Fourth Annual ICT4D Postgraduate Symposium (VIII). Social Issues and Partnerships

Notes from the Fourth IPID ICT4D Postgraduate Symposium 2009, held in the Royal Holloway University of London, Egham, United Kingdom, on September 11-12th, 2009. More notes on this event: ict4d_symposium_2009.

The Social Construction of ICT as a Strategy for Development in Jamaica
Michelle “afifa” Harris

Development challenges in Jamaica: high crime rate, unemployment, inadequate resources, etc.

According to the e-Readiness Report 2006, Jamaica has inadequate ICT infrastructure, limited contribution of ICT to GDP, unreliable electricity, limited Internet connectivity, low computer ownership, low innovation in the area of ICTs.

Why ICT policies, though? Are particula perspective shaping ICT policy? Are particular interpretations of realities shaping policy? What are these interpretations of the reality?

Research questions

  • How have decision makers interpreted ICT as a developemnt strategy for Jamaica?
  • How do these interpretations construct the need for using ICT as a development strategy? What are the discourses associated with this construction?

The national ICT strategies are being analysed to see what the backing discourses are, and which the underlying assumptions and conceptions around ICTs that policy-makers used in their discourses. The research, in the end, wants to provide a critical analysis on the process of policy creation and therefore the ideas and perceptions behind the adoption of National Strategies, deepening the discussion on the role of discourse in agenda setting.

Initial findings on the meanings and interpretations of ICT4D-Thematic areas:

  • Us the power of communication to make us better
  • About empowering people
  • About enabling people
  • Using the IT sector to generate development

But this was placed in the context of what “modern” development required particularly with definitions which seem to underscore the importance of creating a “knowledge based economy”.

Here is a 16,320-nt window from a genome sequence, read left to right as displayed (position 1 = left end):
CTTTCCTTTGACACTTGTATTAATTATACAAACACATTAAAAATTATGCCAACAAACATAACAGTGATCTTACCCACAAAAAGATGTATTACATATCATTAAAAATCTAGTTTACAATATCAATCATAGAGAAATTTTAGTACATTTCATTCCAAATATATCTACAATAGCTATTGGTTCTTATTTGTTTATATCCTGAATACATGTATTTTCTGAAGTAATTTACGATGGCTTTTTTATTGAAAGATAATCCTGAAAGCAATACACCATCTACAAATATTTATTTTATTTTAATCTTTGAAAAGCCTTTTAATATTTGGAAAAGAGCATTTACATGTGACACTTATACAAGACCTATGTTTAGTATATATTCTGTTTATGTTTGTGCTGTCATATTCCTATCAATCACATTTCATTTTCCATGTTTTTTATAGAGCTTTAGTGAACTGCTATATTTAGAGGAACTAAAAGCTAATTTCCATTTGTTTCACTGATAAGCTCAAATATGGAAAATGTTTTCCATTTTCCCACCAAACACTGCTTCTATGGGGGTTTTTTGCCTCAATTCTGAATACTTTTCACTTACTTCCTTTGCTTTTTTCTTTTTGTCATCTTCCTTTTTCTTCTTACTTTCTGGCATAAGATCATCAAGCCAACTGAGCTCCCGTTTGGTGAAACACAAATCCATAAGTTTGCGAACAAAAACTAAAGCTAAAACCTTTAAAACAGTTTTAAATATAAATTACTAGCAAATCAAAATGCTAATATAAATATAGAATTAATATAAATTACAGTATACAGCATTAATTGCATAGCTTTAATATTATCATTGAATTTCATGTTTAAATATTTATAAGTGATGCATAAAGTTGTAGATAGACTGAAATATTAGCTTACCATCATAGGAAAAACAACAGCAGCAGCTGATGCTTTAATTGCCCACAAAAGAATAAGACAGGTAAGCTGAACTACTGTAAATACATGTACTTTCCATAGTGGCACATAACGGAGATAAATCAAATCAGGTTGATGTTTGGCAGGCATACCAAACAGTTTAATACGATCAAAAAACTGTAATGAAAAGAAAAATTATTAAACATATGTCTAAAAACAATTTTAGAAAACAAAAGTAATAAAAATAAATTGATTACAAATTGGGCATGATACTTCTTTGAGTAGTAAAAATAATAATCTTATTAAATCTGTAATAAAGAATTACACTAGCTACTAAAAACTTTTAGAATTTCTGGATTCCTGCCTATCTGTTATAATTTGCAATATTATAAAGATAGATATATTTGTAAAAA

Initial findings on the reasons for ICT as a tool for development

  • Ability to drive development
  • Necessary Government action
  • Responding to Global developments

Initial findings on the themes and areas of Discourse

  • Education and e-Learning Jamaica projects
  • Agriculture-ABIS system for Farmers
  • Community Development-Community Access Points

Open Educational Resources for Development. Let’s be realistic about its potential!
Annika Andersson & Mathias Hatakka

Do open educational resources (OER) have any impact in education and/or developing countries? There’s a good amount of literature that state one or the other one or both, so this research pursues testing it in a real environment.

The problem is how to measure the impact of OER on development, as development itself is a complex concept. So, the research will look at its use, how are they looked at and what’s the impact on development.

ICTs regarding to use: OER are seen as a commodity, supporting development activities, as a driver of economy (increases productivity, efficiency), and directed at specific activities.

ICTs views: OER as a tool (OER as seen as a way to build your own resources), computational, ensemble, proxy (OER as an enabler for empowerment).

ICTs impact: OER as a replacement, the increase of a phenomenon, OER as a transformation.


  • Tertiary effects are hard to measure?
  • OERs do not contribute to development?
  • OERs are not designed in a way that they can contribute to development?
  • OERs are not used enough to have an effect?

Re-shaping ICTs for nation building: the Ethiopian case
Iginio Gagliardone

In Ethiopia there were some projects that costed a total amount of 300,000,000$, coming from the government treasury (not the donor agencies), projects that you wouldn’t find in the richest countries of the World. How did they came to think of, design and implement such projects? What was the mindset behind them? How was the political discourse embedded in technology?

In the late nineties, the minority from Tigray came to power and are since building a federalist while centralized state. There’s thus a need to decentralize to suport their ideology but also to exert a central control to make sure they can stay in power. Here is where ICTs come to the rescue.

Videoconferencing technologies for political administration, or broacasted lectures for education, are indeed being used to disseminate discourses about the nation at the grassroots level and among those in power. On the other hand, they reinforce the presence of the government around the nation (just for the record, all the web servers and their related services are hosted at the president’s seat).

This is a clear case where technology is not created to empower but to control.



Fourth Annual ICT4D Postgraduate Symposium (2009)